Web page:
Wednesday, August 24, 2016

In unending Ken Zisa saga, lawyers are the biggest winners

In this February photo from the Bergen Dispatch, defense attorney Patricia Prezioso is asking a Superior Court judge to throw out an official misconduct charge against former Hackensack Police Chief Ken Zisa, right.


A Page 1 headline in The Record today -- "Zisa can pursue return to force in Hackensack" -- set off panic attacks in thousands of residents.

But if they bothered to read the entire story about Ken Zisa -- especially the last four paragraphs -- they'd learn the disgraced former police chief must first "face a disciplinary hearing for his conduct," City Attorney Alexander Carver says (A-7).

"Another roadblock for Zisa," Staff Writer John Seasly reports, "is ... that the city eliminated the position of police chief following his arrest."

Today's story focuses on Superior Court Judge Susan Steele dismissing the single remaining criminal charge against Zisa, citing misconduct by the prosecutor (A-1).

Seasly quotes defense attorney Patricia Prezioso saying "Mr. Zisa will begin the impossible task of reconstructing his life."

Reviving 'Zisaville'

But nowhere does The Record mention residents' anger and resentment toward the Zisa family political dynasty that transformed the city into a North Jersey laughing stock called "Zisaville."

Nor has Seasly reported that Zisa; his brother, former four-term Mayor Jack Zisa; and their cousin, former City Attorney Joseph Zisa have launched Team Hackensack in their bid to wrest control from a reform City Council elected in 2013.

In fact, Team Hackensack already succeeded in putting three candidates on the Board of Education this year, and the organization is expected to challenge the council in next May's municipal election.

$8M in legal fees

After Ken Zisa was indicted in 2010, about two dozen police officers sued him and the city, alleging corruption and intimidation.

"Most of the lawsuits stemmed from a bitterly contentious relationship between Zisa and police officers who accused him of engaging in campaigns of retribution and harassment as paybacks for their refusal to go along with his political demands [as a Democratic state assemblyman]," The Record has reported.

The city racked up $8 million in legal fees defending against those allegations, and insurers paid out many millions more to settle the cases, minus the deductible.

See: Zisa nearly broke Hackensack

Pay to play

If you live in New Jersey -- where "pay to play" seems to have been invented -- you have to laugh at Republican charges that many of the people who met with Hillary Clinton when she was secretary of state gave money to the Clinton Foundation (A-1).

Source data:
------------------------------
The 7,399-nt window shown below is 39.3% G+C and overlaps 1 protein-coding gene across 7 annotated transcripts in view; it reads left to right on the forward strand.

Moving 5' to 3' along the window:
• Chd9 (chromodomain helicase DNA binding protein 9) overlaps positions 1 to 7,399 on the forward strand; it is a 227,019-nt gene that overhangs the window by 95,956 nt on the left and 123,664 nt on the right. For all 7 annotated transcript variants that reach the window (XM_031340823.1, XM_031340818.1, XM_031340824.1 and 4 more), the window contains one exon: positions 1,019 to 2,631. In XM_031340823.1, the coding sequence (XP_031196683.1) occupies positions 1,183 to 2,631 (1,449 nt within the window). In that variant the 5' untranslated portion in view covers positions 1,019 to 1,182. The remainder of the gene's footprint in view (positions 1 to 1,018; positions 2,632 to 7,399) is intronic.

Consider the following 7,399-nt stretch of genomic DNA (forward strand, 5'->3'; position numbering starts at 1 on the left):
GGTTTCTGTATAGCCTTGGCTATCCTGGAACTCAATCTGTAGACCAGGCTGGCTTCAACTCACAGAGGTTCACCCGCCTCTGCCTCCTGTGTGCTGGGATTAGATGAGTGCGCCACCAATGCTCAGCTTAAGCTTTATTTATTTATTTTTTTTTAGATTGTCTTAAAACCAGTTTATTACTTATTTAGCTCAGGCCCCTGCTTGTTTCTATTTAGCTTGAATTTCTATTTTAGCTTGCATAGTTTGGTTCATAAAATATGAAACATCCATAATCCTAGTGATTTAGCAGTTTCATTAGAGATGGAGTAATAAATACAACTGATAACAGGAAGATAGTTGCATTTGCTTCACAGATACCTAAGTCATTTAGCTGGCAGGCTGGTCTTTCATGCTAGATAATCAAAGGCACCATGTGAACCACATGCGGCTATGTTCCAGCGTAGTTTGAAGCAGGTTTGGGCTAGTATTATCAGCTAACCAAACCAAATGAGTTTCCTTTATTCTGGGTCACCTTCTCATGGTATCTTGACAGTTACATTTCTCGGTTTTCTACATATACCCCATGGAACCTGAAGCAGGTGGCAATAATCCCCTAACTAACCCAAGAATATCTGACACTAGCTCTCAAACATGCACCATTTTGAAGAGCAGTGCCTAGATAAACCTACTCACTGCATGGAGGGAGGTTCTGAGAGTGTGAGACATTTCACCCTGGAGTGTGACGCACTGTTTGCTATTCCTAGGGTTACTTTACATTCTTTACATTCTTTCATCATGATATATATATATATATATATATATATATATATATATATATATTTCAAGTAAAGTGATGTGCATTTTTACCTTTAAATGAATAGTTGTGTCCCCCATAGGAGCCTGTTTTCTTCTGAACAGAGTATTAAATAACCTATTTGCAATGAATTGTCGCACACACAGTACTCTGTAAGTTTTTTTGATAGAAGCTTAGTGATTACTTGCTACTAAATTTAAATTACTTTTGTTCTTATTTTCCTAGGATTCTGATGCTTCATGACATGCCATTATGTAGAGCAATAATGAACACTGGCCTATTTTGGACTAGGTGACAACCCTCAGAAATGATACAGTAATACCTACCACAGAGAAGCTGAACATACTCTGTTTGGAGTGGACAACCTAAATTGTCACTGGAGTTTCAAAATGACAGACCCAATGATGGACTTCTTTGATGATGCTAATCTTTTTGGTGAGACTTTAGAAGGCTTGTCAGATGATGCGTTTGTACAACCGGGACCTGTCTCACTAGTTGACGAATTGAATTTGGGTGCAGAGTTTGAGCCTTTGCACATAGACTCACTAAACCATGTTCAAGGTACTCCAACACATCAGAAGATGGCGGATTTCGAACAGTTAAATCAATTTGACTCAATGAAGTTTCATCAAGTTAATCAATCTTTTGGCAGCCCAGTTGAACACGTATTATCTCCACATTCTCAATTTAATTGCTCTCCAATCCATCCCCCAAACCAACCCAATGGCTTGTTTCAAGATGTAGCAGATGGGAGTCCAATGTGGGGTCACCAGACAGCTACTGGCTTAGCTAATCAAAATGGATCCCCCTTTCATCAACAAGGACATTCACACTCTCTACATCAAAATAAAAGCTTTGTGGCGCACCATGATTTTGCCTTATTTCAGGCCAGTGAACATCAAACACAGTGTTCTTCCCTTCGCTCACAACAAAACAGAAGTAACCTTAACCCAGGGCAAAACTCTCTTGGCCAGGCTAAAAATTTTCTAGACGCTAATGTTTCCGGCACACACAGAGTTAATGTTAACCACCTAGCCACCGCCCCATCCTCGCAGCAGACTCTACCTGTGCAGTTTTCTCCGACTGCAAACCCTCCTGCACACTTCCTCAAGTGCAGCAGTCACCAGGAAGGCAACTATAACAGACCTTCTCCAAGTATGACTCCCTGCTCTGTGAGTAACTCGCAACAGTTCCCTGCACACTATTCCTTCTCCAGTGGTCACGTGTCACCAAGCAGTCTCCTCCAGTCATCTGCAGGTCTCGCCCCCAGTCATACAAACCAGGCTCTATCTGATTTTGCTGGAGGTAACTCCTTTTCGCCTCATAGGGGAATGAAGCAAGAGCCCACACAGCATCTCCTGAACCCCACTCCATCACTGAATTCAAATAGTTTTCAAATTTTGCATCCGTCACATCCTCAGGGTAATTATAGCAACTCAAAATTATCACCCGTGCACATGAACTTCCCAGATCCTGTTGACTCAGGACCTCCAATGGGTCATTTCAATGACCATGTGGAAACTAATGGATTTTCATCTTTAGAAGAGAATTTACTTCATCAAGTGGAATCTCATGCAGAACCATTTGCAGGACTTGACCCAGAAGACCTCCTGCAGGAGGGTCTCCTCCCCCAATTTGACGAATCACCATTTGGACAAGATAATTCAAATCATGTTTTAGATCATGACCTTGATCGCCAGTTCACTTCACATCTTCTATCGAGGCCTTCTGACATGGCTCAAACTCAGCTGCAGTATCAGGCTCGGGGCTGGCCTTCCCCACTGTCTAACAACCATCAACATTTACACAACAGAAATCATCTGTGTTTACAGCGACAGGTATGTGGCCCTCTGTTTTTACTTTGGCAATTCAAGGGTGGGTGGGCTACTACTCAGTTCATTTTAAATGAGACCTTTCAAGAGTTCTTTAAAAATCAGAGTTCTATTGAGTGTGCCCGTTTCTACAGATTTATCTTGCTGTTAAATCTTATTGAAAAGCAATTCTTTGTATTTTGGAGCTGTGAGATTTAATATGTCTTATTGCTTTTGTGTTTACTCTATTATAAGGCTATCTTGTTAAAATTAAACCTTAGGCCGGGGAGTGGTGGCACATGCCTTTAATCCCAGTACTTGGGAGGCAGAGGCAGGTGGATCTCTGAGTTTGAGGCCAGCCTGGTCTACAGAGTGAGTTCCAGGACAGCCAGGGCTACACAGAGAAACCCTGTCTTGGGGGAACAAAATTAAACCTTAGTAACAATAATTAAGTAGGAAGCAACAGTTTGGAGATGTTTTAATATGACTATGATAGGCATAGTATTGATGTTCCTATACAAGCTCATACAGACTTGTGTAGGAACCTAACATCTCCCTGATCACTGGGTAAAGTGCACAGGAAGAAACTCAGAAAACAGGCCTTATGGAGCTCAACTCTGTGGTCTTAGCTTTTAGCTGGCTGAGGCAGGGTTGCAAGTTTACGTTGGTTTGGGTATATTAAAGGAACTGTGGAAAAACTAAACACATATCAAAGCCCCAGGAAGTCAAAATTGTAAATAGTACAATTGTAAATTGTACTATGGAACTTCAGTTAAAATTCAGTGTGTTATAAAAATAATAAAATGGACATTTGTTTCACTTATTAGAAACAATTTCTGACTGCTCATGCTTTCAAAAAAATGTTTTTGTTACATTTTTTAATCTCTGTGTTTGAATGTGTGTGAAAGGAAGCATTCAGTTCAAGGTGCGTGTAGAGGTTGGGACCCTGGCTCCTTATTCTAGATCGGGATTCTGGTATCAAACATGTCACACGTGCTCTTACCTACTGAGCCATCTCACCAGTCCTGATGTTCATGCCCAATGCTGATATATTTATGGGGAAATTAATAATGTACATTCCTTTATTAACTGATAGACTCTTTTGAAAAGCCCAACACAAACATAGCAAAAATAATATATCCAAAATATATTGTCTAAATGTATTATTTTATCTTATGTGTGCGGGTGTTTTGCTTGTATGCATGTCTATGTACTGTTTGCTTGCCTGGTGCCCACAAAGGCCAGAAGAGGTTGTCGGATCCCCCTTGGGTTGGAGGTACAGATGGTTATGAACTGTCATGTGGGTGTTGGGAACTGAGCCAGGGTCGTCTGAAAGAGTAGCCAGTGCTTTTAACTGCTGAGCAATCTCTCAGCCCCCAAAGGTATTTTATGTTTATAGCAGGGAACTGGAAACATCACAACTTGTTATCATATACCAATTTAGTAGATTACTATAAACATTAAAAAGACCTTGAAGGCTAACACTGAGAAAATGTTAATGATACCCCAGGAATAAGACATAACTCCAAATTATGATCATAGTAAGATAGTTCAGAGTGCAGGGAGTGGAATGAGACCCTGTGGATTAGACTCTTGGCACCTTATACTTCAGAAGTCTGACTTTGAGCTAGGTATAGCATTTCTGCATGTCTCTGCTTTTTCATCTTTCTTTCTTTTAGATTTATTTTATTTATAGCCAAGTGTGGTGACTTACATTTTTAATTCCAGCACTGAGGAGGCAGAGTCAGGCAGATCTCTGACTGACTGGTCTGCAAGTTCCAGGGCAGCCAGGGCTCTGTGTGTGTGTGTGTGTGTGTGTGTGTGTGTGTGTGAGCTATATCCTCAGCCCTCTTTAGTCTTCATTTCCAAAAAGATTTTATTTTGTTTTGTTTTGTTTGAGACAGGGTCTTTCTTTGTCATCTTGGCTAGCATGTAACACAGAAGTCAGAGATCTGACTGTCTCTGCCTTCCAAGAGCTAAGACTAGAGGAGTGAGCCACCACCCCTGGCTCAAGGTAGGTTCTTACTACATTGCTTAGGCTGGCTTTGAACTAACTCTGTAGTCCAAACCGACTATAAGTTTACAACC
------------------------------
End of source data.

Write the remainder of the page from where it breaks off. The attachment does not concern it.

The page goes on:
Pay to play is ingrained in New Jersey's home rule communities -- political donations often lead to an appointment as auditor, engineer and so forth -- as well as in Trenton and in the nation's capitol.

In Washington, congressional lobbyists are actually writing bills to protect the biggest, wealthiest corporations from regulation.

At least in the case of the Clinton Foundation, the money went to good causes -- not to corrupt our law-making process.

Oscar leaving N.J.

In another Page 1 story today, Staff Writer Lindy Washburn again gives Governor Christie a pass for refusing to set up a New Jersey marketplace for buying coverage under the Affordable Care Act.

Christie isn't even mentioned in her story about another insurer, Oscar Health Insurance, withdrawing next year.

But an editorial slams Christie for peddling an "unfair school funding plan" (A-8).

Editorial Page Editor Alfred P. Doblin calls the proposal "Jersey Wrong," a play on the governor's "Jersey Strong" message after Superstorm Sandy in 2012.

That fortifies the impression Doblin can't write an editorial or opinion column about Christie or anything else unless he can find a play on words or a movie, play, book or song to compare it to.

Scallops and steak

Food Editor Esther Davidowitz apparently thinks those extraordinary wild-caught sea scallops are so weird she has to sell them to readers by comparing them to "a good piece of steak" (BL-2).

Better she should advise readers to look for "dry" scallops -- the ones that are sold in fish markets without a liquid preservative.

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